High quality activated alumina for every drying application
Water removal steps appear everywhere in industry with activated alumina standing in the forefront of the several different materials available. The low cost of alumina, its chemical and physical resistance, its regenerability and its high capacity for retaining water are among the reasons for its widespread acceptance.
AxSorb® D spheres. This product has been specifically developed for air drying. A smooth aspect of the grain has been designed for improved mechanical properties. Very high attrition resistance and crush strength are combined with high surface area and static adsorption capacity to give AxSorb® D the features required for the most demanding and safest drying operating conditions.
We offer consistently high quality aluminas that feature high mechanical strength, adsorptive properties and resistance to aging. At D&F Techniek you get the insurance that every single batch is tested on adsorption capacity.
Our activated alumina has a very high resistance to attrition and crushing. This is a result of the production process and the spherical form of the grains. The attrition and crushing values for spheres are well adapted to their applications, the spherical form making possible homogeneous and compact loading with very little subsequent settling. Higher flow rates are allowed and taller drying vessels can be used
Adsorption is a process in which a gas or vapor adheres to the surface of a solid without intimate admixture with the atoms of the solid: this is the case with activated alumina. Since adsorption is a surface phenomenon, good adsorbents are those which present large surface areas per unit mass and which have high attractive forces for the target species. The adsorption capacity is directly proportional to the surface exposed and the pressure or concentration of the material to be adsorbed. The optimized high porosity of activated alumina gives a high specific surface and a large adsorption capacity per unit weight. Even when saturated with water, activated alumina looks and feels dry. Also, activated alumina is chemically inert toward most liquids and gases. Its excellent resistance to fouling by olefins is the reason for its wide use in the treatment of petrochemicals.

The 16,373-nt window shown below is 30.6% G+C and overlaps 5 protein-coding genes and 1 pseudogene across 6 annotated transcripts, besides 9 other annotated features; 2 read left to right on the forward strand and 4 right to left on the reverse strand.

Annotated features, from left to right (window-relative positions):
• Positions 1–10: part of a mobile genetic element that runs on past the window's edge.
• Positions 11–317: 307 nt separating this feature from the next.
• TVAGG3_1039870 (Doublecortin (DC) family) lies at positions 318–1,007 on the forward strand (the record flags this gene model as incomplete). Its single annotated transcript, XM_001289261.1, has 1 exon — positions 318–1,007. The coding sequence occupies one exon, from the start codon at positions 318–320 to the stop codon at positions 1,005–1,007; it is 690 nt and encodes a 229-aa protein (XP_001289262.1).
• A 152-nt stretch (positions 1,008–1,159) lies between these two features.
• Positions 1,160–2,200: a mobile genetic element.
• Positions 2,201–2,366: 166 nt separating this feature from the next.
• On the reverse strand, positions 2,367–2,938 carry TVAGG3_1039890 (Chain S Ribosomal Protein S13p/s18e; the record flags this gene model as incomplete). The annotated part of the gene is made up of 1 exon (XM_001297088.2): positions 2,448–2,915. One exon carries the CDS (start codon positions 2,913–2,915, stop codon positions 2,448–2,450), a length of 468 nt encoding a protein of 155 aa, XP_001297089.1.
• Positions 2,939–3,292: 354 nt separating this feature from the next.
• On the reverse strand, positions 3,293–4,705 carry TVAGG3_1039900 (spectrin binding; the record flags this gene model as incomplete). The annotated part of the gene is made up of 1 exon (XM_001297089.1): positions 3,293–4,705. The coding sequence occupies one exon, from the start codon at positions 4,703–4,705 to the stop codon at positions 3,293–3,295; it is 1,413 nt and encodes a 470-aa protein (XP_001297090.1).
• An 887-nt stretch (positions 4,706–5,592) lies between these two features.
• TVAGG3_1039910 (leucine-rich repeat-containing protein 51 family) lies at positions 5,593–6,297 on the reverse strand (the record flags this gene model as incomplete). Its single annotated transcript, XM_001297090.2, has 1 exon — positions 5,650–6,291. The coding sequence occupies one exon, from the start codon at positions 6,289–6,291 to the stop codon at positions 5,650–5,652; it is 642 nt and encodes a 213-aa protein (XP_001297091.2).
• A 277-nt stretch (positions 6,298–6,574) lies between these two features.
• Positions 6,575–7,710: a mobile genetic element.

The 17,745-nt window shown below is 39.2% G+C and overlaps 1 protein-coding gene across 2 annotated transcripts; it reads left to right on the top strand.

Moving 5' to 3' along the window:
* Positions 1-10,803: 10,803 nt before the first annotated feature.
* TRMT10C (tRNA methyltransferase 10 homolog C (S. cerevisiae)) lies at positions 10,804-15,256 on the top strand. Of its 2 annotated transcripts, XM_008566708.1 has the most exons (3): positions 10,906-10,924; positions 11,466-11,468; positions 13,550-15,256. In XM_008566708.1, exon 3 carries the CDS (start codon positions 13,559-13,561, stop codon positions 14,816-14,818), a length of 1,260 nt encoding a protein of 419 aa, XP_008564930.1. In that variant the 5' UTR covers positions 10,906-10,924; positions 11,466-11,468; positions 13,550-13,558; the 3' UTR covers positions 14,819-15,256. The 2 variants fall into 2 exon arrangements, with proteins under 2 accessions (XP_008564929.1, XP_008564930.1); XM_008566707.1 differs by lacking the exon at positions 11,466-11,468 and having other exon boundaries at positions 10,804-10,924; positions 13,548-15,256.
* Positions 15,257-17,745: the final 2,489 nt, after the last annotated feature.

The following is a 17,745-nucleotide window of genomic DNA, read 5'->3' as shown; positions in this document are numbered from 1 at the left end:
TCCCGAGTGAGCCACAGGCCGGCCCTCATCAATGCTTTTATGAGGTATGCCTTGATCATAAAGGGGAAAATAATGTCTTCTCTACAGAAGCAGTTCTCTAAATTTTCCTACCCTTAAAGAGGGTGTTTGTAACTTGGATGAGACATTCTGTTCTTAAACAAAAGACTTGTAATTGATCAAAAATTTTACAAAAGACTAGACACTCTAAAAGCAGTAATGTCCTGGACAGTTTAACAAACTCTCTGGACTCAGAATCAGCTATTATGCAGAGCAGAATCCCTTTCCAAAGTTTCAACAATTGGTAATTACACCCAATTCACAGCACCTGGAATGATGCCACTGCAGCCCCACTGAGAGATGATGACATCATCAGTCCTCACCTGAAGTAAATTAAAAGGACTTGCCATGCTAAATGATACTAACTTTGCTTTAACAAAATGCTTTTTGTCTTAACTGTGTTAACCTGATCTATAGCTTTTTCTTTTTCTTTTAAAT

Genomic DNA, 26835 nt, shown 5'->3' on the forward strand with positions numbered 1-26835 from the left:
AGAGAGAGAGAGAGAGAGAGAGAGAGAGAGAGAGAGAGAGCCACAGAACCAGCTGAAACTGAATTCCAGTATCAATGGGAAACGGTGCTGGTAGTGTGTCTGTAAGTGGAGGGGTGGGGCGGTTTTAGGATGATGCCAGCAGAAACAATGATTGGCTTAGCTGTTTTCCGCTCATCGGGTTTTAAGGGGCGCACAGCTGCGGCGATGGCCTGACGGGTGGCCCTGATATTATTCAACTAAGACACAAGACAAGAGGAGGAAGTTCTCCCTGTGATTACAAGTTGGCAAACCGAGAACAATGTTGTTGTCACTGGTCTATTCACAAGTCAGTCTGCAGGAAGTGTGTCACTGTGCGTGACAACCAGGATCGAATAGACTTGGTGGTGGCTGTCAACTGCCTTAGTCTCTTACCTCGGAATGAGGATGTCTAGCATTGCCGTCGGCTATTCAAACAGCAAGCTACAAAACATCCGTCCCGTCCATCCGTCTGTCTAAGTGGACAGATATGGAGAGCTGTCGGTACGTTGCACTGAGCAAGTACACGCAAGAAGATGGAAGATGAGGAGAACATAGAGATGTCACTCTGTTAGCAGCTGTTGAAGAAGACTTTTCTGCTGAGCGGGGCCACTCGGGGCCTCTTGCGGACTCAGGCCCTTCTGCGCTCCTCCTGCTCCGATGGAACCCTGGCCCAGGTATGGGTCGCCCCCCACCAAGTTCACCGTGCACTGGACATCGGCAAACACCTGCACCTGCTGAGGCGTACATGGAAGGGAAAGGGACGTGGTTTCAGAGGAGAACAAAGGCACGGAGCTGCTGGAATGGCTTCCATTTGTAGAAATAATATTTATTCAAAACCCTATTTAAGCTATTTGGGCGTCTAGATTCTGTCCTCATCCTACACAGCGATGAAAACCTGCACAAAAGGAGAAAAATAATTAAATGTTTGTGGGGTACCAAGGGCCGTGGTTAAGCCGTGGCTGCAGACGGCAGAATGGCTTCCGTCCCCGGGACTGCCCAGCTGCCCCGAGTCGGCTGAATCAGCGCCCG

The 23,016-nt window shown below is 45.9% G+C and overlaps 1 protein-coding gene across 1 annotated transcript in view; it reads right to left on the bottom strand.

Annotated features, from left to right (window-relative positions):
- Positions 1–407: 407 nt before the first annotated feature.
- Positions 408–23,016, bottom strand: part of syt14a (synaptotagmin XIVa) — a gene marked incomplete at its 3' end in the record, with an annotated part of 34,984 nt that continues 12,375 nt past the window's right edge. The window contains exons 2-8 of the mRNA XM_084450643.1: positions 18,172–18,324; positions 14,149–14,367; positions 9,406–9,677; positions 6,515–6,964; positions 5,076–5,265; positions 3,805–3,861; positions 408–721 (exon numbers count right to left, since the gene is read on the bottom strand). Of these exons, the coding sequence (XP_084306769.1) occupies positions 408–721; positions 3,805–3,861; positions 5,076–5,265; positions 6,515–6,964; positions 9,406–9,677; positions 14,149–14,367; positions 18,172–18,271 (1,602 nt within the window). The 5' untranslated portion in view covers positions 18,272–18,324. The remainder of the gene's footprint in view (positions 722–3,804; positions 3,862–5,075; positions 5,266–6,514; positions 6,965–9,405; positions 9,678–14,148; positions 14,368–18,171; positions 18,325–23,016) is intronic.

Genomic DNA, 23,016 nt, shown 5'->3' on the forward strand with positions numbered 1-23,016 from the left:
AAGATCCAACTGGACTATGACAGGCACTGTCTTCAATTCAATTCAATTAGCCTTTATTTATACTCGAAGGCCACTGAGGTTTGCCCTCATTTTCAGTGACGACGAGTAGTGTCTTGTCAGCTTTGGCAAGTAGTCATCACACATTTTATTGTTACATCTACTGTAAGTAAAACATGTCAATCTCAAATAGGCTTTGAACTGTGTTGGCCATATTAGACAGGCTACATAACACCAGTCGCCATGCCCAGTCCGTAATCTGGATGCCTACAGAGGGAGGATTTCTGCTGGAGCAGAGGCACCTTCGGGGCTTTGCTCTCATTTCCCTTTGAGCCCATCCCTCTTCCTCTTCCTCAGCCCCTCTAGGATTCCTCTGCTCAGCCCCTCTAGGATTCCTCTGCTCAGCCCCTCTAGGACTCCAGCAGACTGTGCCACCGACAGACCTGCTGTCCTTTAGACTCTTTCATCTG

Aging In a commercial unit, hydrothermal deterioration and chemical contamination or fouling are the two main causes of alumina aging.
- Hydrothermal aging Hydrothermal aging is the result of a gradual irreversible change of the alumina structure, generally due to hydrothermal treatment during regeneration. Aging is mainly dependent on the number of regenerations (i.e., adsorption/desorption cycles). This is why it pays to regenerate at longer intervals by using the available capacity to its fullest extent. This is done by adjusting the cycle length. The main consequence is the surface area reduction due to a “collapsed pores” effect. Under normal working conditions, aging brings about a 50% decrease in the initial properties of the alumina in a period of two to four years. Accelerated hydrothermal tests by an independent organization show that AxSorb® D grade, for example, stands significantly above the competition (see Figure 1)
- Aging by Contamination or Fouling Theoretically reversible, this form of aging occurs when the active surface of the alumina is coated or access to its active sites is blocked by either a direct deposit of oil, or by degradation, polymerization or oxidation of unstable compounds present in the fluid passing through the alumina. In practice, the phenomenon is not completely reversible and immobile carbon deposits increase at each regeneration, leading to a progressive decrease of the adsorption dynamic capacity. Aluminas manufactured by Axens have earned wide recognition in comparison with standard market solutions. The high surface area and tailored pore distribution provide a high dynamic water adsorption capacity, coupled with excellent physical and mechanical properties. Their outstanding stability yields a long life time by achieving low water dew point, both with TSA (Temperature Swing Adsorption) and PSA (Pressure Swing Adsorption) processes.